Over the past few years, we have seen LLMs used to great effect by researchers and practitioners alike in a variety of verticals and on a variety of tasks (text classification, sequence tagging, relation extraction, etc.). In this post, we use some of the relatively “small” LLMs (BERT-base and BART-large) on a set of public datasets as a simple illustrative example of the types of trends we have observed in practice on a larger scale.

We start by using BERT as a zero-shot classifier. No additional training data—just immediate predictions for new tasks. We then show how even just a handful of relevant training examples (a few-shot learning setting) can help BERT to become a significantly stronger contributor, though the benefit of additional data points quickly peters off. Finally, we look at a version of the BART model that has been pre-trained on entailment tasks in order to make it a better zero-shot classifier without the extra labeled data burden of a few-shot model. The model is then pre-trained to predict whether the hypothesis is “entailed” by (i.e. logically follows from) the premise.

For each of these settings, we compare the performance of using the LLM classifier directly, using a set of human-generated LFs to create a training set for a RoBERTa model to learn from, and using the combination of an LLM LF plus human-generated LFs to create a training set for the same model.

All human-generated LFs come from the WRENCH repository, a baseline for weak supervision with nearly two dozen datasets and associated labeling functions. In this post we report experimental results on four datasets in particular: YouTube spam classification, IMDB sentiment classification, Yelp sentiment classification, and AGNews topic classification. For consistency, all weak supervision experiments use the MeTaL label model for combining multiple LF votes into resulting training labels. All results reported are averaged over 3 random seeds.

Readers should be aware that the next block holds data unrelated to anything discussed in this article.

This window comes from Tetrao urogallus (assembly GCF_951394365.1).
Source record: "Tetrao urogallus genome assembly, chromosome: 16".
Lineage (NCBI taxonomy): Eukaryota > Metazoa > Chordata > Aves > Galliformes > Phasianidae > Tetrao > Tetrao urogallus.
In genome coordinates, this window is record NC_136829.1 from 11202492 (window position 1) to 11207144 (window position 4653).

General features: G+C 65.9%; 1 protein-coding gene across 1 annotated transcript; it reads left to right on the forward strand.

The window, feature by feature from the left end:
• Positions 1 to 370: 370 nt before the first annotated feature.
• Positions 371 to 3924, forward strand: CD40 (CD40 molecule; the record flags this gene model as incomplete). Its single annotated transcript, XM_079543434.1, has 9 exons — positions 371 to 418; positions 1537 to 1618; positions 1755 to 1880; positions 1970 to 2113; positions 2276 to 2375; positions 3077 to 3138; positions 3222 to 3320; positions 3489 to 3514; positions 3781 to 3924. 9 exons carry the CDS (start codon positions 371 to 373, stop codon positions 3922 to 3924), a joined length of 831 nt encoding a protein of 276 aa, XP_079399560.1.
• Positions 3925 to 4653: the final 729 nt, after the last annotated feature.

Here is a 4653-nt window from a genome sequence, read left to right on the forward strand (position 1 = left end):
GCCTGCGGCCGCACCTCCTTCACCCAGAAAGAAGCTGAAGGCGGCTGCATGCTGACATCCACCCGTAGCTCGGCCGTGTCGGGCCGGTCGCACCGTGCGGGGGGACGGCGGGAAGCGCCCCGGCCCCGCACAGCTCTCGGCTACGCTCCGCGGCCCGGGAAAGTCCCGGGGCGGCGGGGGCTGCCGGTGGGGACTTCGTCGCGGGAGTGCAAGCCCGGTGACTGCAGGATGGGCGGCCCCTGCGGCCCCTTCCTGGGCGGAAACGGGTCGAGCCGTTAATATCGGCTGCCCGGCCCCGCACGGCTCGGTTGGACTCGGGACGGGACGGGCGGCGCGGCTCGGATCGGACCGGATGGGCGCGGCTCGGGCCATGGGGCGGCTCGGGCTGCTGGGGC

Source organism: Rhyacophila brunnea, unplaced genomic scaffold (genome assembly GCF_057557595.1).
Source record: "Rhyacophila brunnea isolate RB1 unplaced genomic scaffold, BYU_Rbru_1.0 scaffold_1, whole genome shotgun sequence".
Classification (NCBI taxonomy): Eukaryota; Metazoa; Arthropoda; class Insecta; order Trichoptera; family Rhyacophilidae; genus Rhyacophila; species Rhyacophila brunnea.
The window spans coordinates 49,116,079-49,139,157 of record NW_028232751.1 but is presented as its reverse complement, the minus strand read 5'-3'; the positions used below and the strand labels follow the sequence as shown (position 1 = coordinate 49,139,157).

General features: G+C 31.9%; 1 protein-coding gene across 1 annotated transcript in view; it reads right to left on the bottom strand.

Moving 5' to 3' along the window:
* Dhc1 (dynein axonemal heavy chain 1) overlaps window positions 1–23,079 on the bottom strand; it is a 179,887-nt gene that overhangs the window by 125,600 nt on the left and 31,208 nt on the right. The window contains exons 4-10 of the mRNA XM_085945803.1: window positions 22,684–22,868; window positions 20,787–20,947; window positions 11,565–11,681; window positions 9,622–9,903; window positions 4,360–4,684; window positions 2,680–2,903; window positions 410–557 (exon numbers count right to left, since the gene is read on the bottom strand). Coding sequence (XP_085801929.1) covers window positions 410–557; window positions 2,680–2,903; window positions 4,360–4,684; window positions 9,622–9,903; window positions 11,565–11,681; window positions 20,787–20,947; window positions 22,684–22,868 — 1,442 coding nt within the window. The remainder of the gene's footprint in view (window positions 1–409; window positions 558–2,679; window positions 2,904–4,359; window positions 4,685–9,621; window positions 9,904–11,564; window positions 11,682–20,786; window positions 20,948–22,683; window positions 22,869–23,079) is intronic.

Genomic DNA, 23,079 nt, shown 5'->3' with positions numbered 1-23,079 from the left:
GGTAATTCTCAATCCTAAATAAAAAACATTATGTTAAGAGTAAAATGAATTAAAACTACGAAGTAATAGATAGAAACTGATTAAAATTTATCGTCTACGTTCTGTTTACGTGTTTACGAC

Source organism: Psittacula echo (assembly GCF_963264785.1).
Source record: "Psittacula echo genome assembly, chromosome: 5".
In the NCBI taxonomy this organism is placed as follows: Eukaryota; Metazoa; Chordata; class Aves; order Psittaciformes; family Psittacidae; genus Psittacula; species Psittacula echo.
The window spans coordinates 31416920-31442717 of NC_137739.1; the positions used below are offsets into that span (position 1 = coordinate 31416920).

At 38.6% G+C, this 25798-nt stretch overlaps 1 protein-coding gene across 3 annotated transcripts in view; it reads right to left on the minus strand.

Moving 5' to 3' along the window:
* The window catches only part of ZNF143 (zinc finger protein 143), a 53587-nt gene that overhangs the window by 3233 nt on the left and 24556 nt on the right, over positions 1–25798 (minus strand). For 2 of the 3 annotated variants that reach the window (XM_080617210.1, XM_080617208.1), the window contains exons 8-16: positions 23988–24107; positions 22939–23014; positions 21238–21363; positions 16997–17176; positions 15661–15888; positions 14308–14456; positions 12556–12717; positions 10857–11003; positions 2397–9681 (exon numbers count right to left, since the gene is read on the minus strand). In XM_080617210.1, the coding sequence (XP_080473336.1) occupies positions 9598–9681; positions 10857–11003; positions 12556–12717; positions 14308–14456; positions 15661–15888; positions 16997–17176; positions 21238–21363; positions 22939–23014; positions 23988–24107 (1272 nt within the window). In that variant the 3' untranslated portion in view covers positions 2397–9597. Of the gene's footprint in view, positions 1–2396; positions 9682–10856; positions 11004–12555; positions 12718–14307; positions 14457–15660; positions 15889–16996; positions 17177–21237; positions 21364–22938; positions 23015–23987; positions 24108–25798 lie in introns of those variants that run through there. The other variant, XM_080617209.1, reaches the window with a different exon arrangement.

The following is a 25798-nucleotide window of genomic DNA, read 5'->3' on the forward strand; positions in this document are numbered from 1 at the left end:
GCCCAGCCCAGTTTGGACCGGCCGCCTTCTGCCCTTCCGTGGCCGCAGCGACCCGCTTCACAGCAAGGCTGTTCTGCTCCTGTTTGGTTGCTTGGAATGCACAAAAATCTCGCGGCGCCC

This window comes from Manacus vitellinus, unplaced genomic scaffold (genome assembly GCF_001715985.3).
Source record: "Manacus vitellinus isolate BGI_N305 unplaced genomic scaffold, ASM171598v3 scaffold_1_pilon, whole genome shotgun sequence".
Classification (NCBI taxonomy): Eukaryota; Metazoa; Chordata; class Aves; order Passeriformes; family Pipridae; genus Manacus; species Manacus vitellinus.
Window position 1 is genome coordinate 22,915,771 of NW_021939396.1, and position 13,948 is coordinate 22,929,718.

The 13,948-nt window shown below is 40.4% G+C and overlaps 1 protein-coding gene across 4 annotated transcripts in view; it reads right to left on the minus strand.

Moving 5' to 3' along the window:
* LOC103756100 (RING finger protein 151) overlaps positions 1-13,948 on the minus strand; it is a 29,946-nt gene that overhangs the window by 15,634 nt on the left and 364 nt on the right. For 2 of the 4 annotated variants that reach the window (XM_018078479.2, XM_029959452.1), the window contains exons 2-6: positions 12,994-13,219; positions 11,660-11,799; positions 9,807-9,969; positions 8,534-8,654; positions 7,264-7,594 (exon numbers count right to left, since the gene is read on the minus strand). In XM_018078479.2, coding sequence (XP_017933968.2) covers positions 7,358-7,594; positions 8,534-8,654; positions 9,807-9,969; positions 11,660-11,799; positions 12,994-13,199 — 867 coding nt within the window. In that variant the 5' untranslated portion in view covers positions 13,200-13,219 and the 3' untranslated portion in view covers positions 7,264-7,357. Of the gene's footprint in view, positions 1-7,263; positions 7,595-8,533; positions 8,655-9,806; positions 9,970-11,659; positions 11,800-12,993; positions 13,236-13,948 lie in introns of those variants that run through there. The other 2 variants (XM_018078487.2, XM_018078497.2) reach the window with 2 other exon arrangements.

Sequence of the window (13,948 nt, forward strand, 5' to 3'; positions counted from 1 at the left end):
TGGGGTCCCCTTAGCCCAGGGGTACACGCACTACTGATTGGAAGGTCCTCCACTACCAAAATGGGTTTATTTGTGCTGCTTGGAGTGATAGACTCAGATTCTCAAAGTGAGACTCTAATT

Zero-Shot with LLMs

Final model accuracy averaged over four datasets with callouts of the differentials compared to “Human LFs + LLM LF”. Note the y-axis starts at 50%.

Using BERT out of the box as a zero-shot classifier sadly does not yield great results. It significantly underperforms the human-generated LFs, and actually hurts overall performance if added to them. To be effective, it needs to either be tuned to the new tasks with a few labeled examples, or have its zero-shot abilities improved.

Few-shot learning with LLMs

Adding a few “shots” of labeled examples to fine-tune BERT helps to better connect what it knows to the problems at hand. We updated the model weights following the strategy outlined here, and used a range of 3 to 20 shots per-label (up to 80 labeled examples for the AGNews dataset, which has 4 labels) to see how well the model performed at different levels of training data availability. 

We found…

Final model accuracy at varying amounts of training data. Again, averaged over four datasets with callouts of the differentials compared to “Human LFs + LLM LF”. Note the y-axis starts at 50%.

Success! We saw an overall improvement in both scenarios for every single number of “shots” – 3, 5, 10 and 20. The fact that we see improvement at all on these datasets in conjunction with the human-created LFs is impressive, as these LFs were manually curated to provide high-level performance on-par with using a fully labeled training set 3.

We can dive a little deeper into where BERT does well, and where it struggles. Below we see a per-dataset view of BERT used as a zero- and few-shot learning classifier, with and without weak supervision. The gap between using the LLM with and without weak supervision is substantial, even as the amount of training data we feed into BERT increases.

More interestingly, we can also note that the incremental performance gain given by more training data drops off fairly quickly – performance both with and without weak supervision seems to plateau midway through the graph. At a certain point, it seems that it is more beneficial to focus your efforts on creating new labeling functions to complement what your LLM knows (jumping from the light blue to the dark blue line in the graphs), rather than hand-labeling more and more data to eke out slightly more performance with the few-shot model. Doing this will give you the best of both worlds – utilizing both the few-shot capabilities of these models, and the efficiency benefits of weak supervision as you increase performance without new labeled data.